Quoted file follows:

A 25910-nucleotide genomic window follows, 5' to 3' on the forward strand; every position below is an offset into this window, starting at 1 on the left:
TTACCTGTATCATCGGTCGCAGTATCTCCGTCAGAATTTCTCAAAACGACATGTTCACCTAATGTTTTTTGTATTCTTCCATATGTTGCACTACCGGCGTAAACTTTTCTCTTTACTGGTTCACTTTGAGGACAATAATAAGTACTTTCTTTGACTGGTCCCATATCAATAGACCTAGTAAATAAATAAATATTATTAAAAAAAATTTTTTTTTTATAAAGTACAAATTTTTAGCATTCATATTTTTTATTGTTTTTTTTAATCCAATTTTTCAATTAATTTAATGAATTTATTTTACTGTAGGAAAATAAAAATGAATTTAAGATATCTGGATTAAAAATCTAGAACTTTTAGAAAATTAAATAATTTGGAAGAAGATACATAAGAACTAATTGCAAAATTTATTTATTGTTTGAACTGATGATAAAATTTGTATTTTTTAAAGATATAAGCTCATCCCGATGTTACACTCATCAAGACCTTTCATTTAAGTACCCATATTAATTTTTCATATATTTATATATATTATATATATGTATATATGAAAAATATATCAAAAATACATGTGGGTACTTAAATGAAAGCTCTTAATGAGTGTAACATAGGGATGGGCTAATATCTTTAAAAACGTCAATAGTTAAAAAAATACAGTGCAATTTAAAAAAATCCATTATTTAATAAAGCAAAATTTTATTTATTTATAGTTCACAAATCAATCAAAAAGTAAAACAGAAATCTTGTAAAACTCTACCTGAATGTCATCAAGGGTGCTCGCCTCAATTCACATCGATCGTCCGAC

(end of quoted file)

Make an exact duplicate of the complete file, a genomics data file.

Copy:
A 25910-nucleotide genomic window follows, 5' to 3' on the forward strand; every position below is an offset into this window, starting at 1 on the left:
TTACCTGTATCATCGGTCGCAGTATCTCCGTCAGAATTTCTCAAAACGACATGTTCACCTAATGTTTTTTGTATTCTTCCATATGTTGCACTACCGGCGTAAACTTTTCTCTTTACTGGTTCACTTTGAGGACAATAATAAGTACTTTCTTTGACTGGTCCCATATCAATAGACCTAGTAAATAAATAAATATTATTAAAAAAAATTTTTTTTTTATAAAGTACAAATTTTTAGCATTCATATTTTTTATTGTTTTTTTTAATCCAATTTTTCAATTAATTTAATGAATTTATTTTACTGTAGGAAAATAAAAATGAATTTAAGATATCTGGATTAAAAATCTAGAACTTTTAGAAAATTAAATAATTTGGAAGAAGATACATAAGAACTAATTGCAAAATTTATTTATTGTTTGAACTGATGATAAAATTTGTATTTTTTAAAGATATAAGCTCATCCCGATGTTACACTCATCAAGACCTTTCATTTAAGTACCCATATTAATTTTTCATATATTTATATATATTATATATATGTATATATGAAAAATATATCAAAAATACATGTGGGTACTTAAATGAAAGCTCTTAATGAGTGTAACATAGGGATGGGCTAATATCTTTAAAAACGTCAATAGTTAAAAAAATACAGTGCAATTTAAAAAAATCCATTATTTAATAAAGCAAAATTTTATTTATTTATAGTTCACAAATCAATCAAAAAGTAAAACAGAAATCTTGTAAAACTCTACCTGAATGTCATCAAGGGTGCTCGCCTCAATTCACATCGATCGTCCGAC